Soldier returns to Craig classroom


It wasn't physical education class, but students at East Elementary School got a workout anyway doing the "call-on-me" dance during an assembly Friday.

The entire student body gathered to meet U.S. Army Spc. Greg Calim, who is in Craig on leave after serving in Iraq for four months.

Calim planned to visit his old stomping grounds after a second-grade class sent him a batch of letters in November.

"They are so excited," teacher Michelle Georgiou said. "They can't believe 'that guy' is actually here."

Calim, 21, attended elementary school at East 12 years ago, and on Friday, he had the chance to talk to several teachers who remember him.

But it was students who were the most fascinated. Hands shot into the air when Calim opened the floor to questions.

"Why do they have an Army?" was the first question asked.

"To help protect us from anyone who wants to hurt us," Calim said.

Calim showed students the proper way to salute and told them about hot desert days when temperatures reached 130 degrees.

Students' letters reached him before Christmas, Calim said, and were a good distraction from the boredom that sharing one television brings.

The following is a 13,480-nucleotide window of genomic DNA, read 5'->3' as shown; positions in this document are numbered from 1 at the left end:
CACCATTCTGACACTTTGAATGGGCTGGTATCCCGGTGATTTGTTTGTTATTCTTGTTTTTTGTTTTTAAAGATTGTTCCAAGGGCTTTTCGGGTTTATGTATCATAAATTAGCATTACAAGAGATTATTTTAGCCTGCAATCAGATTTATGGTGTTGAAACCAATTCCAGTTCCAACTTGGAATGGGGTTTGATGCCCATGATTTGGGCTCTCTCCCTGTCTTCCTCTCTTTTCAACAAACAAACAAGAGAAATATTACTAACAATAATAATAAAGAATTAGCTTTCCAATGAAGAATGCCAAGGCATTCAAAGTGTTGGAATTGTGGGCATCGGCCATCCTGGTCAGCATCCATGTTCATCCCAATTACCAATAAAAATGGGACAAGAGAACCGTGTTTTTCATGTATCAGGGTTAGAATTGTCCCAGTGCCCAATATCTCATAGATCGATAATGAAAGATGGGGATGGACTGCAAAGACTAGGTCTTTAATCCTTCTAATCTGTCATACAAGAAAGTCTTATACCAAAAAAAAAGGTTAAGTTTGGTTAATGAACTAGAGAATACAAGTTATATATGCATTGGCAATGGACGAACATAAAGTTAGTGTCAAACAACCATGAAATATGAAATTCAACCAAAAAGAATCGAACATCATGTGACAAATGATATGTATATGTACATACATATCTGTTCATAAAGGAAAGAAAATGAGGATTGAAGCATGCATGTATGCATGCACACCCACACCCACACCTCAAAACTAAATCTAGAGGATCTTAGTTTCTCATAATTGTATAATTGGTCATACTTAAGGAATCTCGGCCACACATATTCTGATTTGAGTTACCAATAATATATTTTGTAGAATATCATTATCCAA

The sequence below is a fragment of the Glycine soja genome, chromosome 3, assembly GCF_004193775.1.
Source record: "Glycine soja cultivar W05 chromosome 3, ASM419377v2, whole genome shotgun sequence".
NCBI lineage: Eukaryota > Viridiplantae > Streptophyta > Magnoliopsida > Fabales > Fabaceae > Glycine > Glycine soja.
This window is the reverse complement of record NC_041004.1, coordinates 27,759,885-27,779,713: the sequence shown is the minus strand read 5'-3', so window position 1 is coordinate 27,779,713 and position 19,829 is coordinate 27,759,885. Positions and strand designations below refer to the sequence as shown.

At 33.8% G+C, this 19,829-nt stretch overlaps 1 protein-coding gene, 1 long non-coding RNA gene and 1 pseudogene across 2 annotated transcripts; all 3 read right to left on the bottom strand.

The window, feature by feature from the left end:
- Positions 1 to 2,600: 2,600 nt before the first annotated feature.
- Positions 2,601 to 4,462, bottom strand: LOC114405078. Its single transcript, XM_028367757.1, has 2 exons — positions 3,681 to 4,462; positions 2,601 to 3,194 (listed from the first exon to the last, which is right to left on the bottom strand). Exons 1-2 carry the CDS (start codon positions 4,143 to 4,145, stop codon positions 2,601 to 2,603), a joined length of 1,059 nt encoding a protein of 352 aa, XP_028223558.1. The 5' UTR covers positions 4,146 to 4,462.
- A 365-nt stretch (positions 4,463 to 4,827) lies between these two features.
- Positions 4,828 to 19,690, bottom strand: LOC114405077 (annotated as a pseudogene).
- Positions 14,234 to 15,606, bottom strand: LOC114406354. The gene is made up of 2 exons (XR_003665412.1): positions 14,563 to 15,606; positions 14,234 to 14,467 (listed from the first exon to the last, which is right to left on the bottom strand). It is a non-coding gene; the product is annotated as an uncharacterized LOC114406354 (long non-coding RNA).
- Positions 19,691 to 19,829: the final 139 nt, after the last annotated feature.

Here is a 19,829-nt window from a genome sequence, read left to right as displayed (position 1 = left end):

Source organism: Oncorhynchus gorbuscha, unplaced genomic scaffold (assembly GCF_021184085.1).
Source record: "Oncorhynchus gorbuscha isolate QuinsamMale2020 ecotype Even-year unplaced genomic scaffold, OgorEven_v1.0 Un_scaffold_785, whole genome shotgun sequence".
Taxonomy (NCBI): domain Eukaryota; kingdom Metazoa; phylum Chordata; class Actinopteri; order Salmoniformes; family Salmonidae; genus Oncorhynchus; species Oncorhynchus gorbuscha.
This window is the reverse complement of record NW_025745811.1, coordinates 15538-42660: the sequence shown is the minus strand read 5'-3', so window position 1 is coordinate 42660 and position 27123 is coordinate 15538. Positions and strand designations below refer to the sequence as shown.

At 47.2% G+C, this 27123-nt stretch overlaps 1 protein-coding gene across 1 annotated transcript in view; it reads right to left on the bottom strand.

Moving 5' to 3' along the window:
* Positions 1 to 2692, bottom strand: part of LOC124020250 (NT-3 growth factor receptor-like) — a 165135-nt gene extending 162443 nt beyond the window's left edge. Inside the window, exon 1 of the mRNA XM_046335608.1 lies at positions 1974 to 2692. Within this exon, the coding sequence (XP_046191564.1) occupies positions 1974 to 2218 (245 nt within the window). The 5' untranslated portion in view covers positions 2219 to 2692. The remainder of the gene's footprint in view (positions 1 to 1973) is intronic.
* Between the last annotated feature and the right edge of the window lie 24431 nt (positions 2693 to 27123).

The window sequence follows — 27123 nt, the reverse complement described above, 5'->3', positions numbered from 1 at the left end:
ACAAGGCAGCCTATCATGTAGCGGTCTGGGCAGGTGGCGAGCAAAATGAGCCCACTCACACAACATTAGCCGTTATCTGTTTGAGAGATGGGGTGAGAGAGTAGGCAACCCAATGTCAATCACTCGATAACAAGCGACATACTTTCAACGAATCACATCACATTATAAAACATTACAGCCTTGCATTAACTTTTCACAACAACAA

"Sometimes, we get bored, and we herd the donkeys with our Humvees," he told students. "Your letters made us -- all the guys -- feel so much better."

Calim enlisted in the Army nearly two years ago as the confrontation with Iraq was heating up. He was trained in Fort Knox, Ky., and immediately was shipped out to Korea, where he spent a year. He went directly to Iraq from Korea and isn't expected home until August or September.

He told students the trip to Iraq from Korea entailed a 20-hour plane trip and a three-day ride to get to his base 15 miles from Baghdad -- and really nowhere near an ocean.

"There's really nothing around us at all," he said in response to a student's question. "It's all just flat sand."

Calim's in town until Jan. 16, then he'll return to Iraq for another eight months.

Some students will use the experience of meeting Calim in the classroom. Now that they've seen him in person, several expressed interest in writing him, and some teachers said they would do exercises in letter writing.

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